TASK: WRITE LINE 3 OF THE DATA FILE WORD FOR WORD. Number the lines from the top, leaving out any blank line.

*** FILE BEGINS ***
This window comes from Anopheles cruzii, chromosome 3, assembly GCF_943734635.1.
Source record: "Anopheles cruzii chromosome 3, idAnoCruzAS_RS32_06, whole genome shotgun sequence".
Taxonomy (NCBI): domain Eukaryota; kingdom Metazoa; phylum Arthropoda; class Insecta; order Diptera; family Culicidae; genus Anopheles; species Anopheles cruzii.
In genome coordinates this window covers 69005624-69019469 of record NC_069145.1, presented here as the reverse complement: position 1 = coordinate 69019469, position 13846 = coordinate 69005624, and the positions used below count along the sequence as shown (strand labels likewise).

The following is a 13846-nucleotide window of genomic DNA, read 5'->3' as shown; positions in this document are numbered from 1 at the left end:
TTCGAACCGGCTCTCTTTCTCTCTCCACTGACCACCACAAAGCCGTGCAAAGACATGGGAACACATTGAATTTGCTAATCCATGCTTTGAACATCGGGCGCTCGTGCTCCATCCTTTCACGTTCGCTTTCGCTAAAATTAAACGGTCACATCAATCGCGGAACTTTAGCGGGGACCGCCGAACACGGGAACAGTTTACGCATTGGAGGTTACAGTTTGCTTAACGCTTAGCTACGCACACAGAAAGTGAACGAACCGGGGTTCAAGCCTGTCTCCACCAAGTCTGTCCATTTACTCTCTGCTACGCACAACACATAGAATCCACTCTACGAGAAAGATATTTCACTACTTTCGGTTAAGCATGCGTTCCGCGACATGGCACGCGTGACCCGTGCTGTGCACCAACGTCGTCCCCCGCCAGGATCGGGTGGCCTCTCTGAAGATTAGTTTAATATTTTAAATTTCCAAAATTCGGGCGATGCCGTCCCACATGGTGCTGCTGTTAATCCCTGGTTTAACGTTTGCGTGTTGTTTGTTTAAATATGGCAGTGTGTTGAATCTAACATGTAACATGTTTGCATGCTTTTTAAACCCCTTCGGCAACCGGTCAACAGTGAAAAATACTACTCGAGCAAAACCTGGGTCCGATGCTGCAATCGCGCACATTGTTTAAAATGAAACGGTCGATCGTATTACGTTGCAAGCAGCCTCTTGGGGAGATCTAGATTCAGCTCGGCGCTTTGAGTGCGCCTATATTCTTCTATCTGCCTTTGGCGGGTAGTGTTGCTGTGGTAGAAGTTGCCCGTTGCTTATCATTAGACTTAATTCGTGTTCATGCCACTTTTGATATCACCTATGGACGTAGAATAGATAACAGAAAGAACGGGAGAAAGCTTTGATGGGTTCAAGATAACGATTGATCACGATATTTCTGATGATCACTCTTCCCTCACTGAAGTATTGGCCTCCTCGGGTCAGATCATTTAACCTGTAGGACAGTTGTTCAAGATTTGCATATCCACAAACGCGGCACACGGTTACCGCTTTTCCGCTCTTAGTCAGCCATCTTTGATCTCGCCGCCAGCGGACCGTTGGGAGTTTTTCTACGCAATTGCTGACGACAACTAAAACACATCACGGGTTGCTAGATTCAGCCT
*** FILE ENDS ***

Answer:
Taxonomy (NCBI): domain Eukaryota; kingdom Metazoa; phylum Arthropoda; class Insecta; order Diptera; family Culicidae; genus Anopheles; species Anopheles cruzii.